(Black Press Media files)

Liberal changes to media aid plan hint at speedier spending, industry group says

Liberals first unveiled a $595-million, five-year package of help for the news industry in the 2019 budget

The federal government’s planned changes to its financial aid for news outlets in Canada should allow more of them to qualify for the financial help, a news-industry association says.

The Liberals first unveiled a $595-million, five-year package of help for the news industry in the 2019 budget, promising, among other things, refundable tax credits to cover one-quarter of salaries for journalists at qualifying outlets.

Some of the rules for the politically charged spending were worded in a way that, for instance, if one small paper in a large chain took advantage of a different program offering help for publishers, the entire organization was banned from the new aid.

John Hinds, CEO of News Media Canada, says the suite of legislative changes the Liberals have unveiled should capture a broader range of news organizations by dropping that prohibition.

Another change would remove a requirement for a labour tax credit that qualifying outlets be “primarily” engaged in news production, and instead allow newsroom employees to spend one-quarter of their time on promoting goods and services.

Hinds says the package of changes may also be an indication that the Liberals intend to speed up disbursement of funds to an industry that has seen demand spike in the COVID-19 pandemic, but revenues plunge.

“The industry desperately needs cash and this is a pretty good way of getting it,” Hinds said in an interview.

“This not something we can wait as an industry for months and months to get processed, so we do hope this is an indication that the government is going to fast-track this.”

Businesses forced to close to curb the spread of the pandemic have cut spending, accelerating a decline in newspaper advertising. Outlets that have diversified some of their revenue streams by hosting events, seminars or training have similarly seen declines, Hinds said.

He recounted the story of one small publisher that saw printing costs rise in the week after the crisis took hold in Canada, the result of increase demand and content, and yet the outlet had no advertising revenue to pay for it.

“Never have people wanted to read our products more, and yet we have a huge revenue shortfall,” Hinds said.

The result has been layoffs and pay cuts designed to shore up cash flows to keep paying the bills. One newspaper chain in Atlantic Canada shuttered weekly publications and laid off 240 people in March, saying it needed to preserve its resources in hopes of reopening later. In early April, hundreds of workers at the Winnipeg Free Press accepted pay cuts to keep their publication going.

In Britain, Culture Minister Oliver Dowden called on citizens to buy newspaper subscriptions to support what he called the country’s fourth emergency service. He also asked remaining advertisers not to block their ads from appearing next to stories on COVID-19.

In Australia on Monday, the government moved toward forcing digital companies such as Facebook and Google to share ad revenue with producers of Australian content, using the country’s competition law.

In Canada, the Liberals have also proposed a tax credit for news subscriptions, but now plan to allow the Canada Revenue Agency to publish details of eligible subscriptions and require organizations to tell their readers if their subscriptions cease to qualify for the credit.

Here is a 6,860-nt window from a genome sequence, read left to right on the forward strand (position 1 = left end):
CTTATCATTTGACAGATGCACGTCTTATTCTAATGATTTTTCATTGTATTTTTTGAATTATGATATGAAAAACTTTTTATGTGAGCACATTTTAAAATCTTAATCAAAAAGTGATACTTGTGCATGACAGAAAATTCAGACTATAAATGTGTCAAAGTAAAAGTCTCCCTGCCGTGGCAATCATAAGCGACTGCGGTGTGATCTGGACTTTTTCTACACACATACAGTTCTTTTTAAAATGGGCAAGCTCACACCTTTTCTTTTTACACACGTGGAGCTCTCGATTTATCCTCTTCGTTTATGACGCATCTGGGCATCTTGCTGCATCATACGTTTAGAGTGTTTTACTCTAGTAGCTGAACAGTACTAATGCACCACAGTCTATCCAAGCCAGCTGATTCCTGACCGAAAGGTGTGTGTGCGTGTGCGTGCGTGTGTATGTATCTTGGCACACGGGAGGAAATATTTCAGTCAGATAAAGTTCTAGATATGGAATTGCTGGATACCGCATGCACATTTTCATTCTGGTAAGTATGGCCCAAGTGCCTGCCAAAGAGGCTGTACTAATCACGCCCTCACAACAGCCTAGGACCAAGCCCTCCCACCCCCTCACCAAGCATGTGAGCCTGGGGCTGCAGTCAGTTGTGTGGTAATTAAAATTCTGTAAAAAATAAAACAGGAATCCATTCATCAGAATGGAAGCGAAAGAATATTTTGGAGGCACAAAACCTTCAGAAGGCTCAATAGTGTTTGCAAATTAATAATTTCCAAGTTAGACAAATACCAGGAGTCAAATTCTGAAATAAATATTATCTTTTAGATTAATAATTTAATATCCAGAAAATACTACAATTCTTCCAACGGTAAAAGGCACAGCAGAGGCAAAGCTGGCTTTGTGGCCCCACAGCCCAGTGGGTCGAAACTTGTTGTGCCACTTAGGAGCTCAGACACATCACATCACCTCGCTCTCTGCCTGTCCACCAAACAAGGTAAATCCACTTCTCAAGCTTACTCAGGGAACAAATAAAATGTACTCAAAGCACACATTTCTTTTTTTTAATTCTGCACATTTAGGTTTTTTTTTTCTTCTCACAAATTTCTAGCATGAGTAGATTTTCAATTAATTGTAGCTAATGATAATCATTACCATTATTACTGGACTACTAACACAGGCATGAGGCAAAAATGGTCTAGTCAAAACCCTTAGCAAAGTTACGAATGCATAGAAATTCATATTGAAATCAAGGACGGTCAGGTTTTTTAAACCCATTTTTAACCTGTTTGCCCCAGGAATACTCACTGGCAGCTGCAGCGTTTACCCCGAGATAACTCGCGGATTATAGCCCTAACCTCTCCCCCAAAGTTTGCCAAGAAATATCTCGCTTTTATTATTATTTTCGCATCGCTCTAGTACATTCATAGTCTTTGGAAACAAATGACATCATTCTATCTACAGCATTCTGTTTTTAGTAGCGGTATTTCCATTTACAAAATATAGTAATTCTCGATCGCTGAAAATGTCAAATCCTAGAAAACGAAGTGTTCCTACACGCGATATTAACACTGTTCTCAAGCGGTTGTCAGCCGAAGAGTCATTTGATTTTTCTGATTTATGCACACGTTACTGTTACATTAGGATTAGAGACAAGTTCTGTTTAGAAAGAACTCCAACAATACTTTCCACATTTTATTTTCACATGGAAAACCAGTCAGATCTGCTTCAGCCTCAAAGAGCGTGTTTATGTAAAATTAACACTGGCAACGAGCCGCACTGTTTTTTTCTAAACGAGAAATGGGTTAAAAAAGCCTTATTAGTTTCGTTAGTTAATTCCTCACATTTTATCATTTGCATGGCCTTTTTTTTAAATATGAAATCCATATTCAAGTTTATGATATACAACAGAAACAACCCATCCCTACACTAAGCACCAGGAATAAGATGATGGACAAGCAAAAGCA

It’s not just print and online publications that may soon be able to access the money.

The Liberals propose changing rules so that only broadcasters with “licensed” broadcasting undertakings can’t access the program’s tax credits. That would likely allow some community radio and television broadcasters to access the program.

Journalism partnerships with different organizations would also be able to qualify under the proposed changes, which would, if approved, be retroactive to last year.

The Canadian Press

Coronavirusjournalism

Get local stories you won't find anywhere else right to your inbox.
Sign up here

Comments are closed

Just Posted

One of the unsung heroes that make Clearwater tick

“She is a networker and she knows how to build a great team.”

Severe thunderstorm watch in effect for Cariboo, North Thompson region

Prince George, Quesnel, Williams Lake and 100 Mile House all under watch

Community Foundation wants charities to apply for emergency funding

The $350 million emergency funding was created to help vulnerable populations during COVID-19

Back in Time

Historical Perspective

High water and flooding hits Clearwater

Potential for roadblock on Clearwater Valley Road due to potential washouts

The pandemic is widening Canada’s workplace gender gap

Gender pay gap is incentivizing fathers to work while mothers watch children, a new B.C. study has found

Ex-Okanagan Mountie forfeits 20 days’ pay after sexual misconduct review

A former Vernon RCMP constable made sexual comments, grabbed genitals of male officer in two incidents 10 years ago

Man found dead on Okanagan trail identified as Hollywood actor

GoFundMe campaign launched for man found dead at summit of Spion Kop

3 people dead in Prince George motel fire

Fire personnel believe the blaze was suspicious although investigation in early stages

B.C. sets terms to review police, mental health, race relations

MLAs to recommend Police Act changes by May 2021

Feds announce $8.3M to deal with ‘ghost’ fishing gear in B.C. waters

Ghost gear accounts for up to 70 per cent of all macro-plastics in the ocean by weight

Almost 99% less land in B.C. burned this year compared to 2018

2018 was the worst year on record for wildfires

B.C. orders Coastal GasLink to stop pipeline construction near protected wetlands

The 670-kilometre pipeline is planned to transport natural gas from northeast B.C. to Kitimat

Most Read